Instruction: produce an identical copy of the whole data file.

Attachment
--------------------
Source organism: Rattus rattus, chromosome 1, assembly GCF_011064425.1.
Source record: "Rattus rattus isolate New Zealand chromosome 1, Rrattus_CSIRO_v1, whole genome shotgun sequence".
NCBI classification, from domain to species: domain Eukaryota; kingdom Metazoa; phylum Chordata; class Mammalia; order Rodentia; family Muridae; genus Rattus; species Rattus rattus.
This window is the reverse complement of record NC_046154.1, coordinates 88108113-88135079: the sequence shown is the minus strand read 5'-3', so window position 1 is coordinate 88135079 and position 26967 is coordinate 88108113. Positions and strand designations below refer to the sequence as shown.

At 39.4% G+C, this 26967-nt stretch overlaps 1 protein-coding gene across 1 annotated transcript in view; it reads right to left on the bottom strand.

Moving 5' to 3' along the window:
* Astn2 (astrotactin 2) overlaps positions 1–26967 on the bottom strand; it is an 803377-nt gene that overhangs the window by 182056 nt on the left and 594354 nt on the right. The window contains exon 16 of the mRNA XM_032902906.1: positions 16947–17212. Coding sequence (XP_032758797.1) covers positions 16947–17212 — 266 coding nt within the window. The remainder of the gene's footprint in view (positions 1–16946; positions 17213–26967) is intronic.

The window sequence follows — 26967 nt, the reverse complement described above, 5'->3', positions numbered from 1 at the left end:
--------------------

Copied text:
Source organism: Rattus rattus, chromosome 1, assembly GCF_011064425.1.
Source record: "Rattus rattus isolate New Zealand chromosome 1, Rrattus_CSIRO_v1, whole genome shotgun sequence".
NCBI classification, from domain to species: domain Eukaryota; kingdom Metazoa; phylum Chordata; class Mammalia; order Rodentia; family Muridae; genus Rattus; species Rattus rattus.
This window is the reverse complement of record NC_046154.1, coordinates 88108113-88135079: the sequence shown is the minus strand read 5'-3', so window position 1 is coordinate 88135079 and position 26967 is coordinate 88108113. Positions and strand designations below refer to the sequence as shown.

At 39.4% G+C, this 26967-nt stretch overlaps 1 protein-coding gene across 1 annotated transcript in view; it reads right to left on the bottom strand.

Moving 5' to 3' along the window:
* Astn2 (astrotactin 2) overlaps positions 1–26967 on the bottom strand; it is an 803377-nt gene that overhangs the window by 182056 nt on the left and 594354 nt on the right. The window contains exon 16 of the mRNA XM_032902906.1: positions 16947–17212. Coding sequence (XP_032758797.1) covers positions 16947–17212 — 266 coding nt within the window. The remainder of the gene's footprint in view (positions 1–16946; positions 17213–26967) is intronic.

The window sequence follows — 26967 nt, the reverse complement described above, 5'->3', positions numbered from 1 at the left end: